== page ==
Interviews with Graham Reilly
The Age - interview and article by Christopher BantickIf you want to get to the heart of a character you have to write dialogue, Graham Reilly tells Christopher Bantick.
Graham Reilly is three books into a literary career. He had immediate success with his first book, Saigon Tea, and later, with Sweet Time. His new novel, Five Oranges, a novel of surety and purpose, is a movement back to the familiar territory of Saigon Tea.
Still, there are dangers with sequels. The obvious one is whether what comes after the first is better. There can also be the suspicion that the writer is out of new ideas. But for Reilly, a journalist on The Age, opting to revisit the characters and locations of Saigon Tea was planned: there was unfinished business.
In Saigon Tea, Danny Canyon leaves Glasgow for Melbourne. He marries a Vietnamese girl, Mai, and ends up running a bar in Vietnam. After upsetting the local Mafia, he asks his brother Frankie for backup.
The focus in Five Oranges is different. Frankie returns to Glasgow imagining that he will be able to get back into the rhythm of his marriage to Eileen and dine out on his experiences with his close friends, Jimmy and Stella Stewart. But for the Canyon brothers things are not always as they seem.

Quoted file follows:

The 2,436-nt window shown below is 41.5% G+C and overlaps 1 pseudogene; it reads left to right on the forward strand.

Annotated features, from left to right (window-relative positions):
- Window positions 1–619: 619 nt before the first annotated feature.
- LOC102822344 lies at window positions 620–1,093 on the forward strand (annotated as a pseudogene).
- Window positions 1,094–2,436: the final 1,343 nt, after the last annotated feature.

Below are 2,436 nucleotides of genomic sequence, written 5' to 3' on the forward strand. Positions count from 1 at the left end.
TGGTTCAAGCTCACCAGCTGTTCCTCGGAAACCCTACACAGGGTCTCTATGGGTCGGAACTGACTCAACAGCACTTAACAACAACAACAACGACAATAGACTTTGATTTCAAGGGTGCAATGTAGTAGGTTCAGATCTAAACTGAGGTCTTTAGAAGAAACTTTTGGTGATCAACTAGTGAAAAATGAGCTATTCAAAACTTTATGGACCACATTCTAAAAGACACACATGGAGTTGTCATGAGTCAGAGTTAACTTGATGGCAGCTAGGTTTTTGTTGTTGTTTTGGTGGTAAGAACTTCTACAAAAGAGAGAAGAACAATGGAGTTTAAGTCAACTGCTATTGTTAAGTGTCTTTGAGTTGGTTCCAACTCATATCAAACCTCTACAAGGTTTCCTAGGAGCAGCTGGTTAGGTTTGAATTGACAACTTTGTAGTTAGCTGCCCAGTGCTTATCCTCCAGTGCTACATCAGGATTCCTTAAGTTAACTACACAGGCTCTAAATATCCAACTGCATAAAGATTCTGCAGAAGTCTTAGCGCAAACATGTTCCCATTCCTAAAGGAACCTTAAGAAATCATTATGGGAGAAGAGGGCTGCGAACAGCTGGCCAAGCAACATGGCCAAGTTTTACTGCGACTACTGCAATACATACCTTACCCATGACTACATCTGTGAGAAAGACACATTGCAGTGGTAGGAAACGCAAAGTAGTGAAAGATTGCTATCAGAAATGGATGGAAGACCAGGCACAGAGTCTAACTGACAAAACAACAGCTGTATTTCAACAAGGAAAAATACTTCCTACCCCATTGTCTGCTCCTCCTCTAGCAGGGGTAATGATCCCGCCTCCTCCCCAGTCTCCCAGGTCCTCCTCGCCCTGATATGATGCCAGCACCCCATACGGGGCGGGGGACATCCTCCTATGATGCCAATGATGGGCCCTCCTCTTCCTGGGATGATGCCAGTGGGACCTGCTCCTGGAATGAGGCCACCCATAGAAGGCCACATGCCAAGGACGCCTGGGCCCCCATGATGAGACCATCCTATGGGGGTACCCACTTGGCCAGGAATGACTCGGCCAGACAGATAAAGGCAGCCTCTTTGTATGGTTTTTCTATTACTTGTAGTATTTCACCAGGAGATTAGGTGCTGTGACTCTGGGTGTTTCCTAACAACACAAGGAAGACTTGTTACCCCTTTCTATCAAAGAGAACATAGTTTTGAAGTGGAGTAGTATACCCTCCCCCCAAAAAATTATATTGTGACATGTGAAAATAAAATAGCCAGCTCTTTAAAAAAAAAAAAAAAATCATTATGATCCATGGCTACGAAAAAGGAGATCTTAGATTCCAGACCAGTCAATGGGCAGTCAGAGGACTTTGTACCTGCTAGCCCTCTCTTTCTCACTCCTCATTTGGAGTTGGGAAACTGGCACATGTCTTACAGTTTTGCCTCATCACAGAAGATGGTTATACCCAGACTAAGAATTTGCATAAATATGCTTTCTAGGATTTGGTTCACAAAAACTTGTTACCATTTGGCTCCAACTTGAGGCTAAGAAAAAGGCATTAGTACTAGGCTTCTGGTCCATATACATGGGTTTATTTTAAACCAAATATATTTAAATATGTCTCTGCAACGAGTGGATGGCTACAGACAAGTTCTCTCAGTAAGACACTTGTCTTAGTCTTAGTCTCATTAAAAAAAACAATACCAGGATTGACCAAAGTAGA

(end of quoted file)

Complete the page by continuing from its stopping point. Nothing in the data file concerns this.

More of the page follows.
Danny and Mai suggest that they all meet up in Melbourne. The problem is that the Saigon Mafia, and in particular the godfather Nam Cam (which translates as Five Oranges), are not done with them just yet. Frankie and Jimmy return to Saigon intent on dealing with Mr Five Oranges.
Reilly is Glaswegian and emigrated with his family to Melbourne in the 1960s. This period of transition from Glasgow tenement to the sprawling and then largely featureless western suburbs of outer Melbourne were deftly captured in his second book, Sweet Time. So what changes has he seen in his writing over three books?
"When I was writing Five Oranges, I felt very confident," he says. "With Saigon Tea, I remember being anxious about whether what I was writing was not any good. I was anxious as I didn't know if this was what you were supposed to do as a novelist. With Sweet Time, I was more assured but I wondered if I only had one book in me. Beginning Five Oranges, it wasn't a question of can I write this book, but more one of how can I write it?"
One of the distinguishing elements of Reilly's work is his ear for dialogue and humour. Moreover, he is able to move easily between the registers of robust Glaswegian argot, and Australian and Vietnamese idioms. Having lived in each country for extended periods, he says he saw many similarities.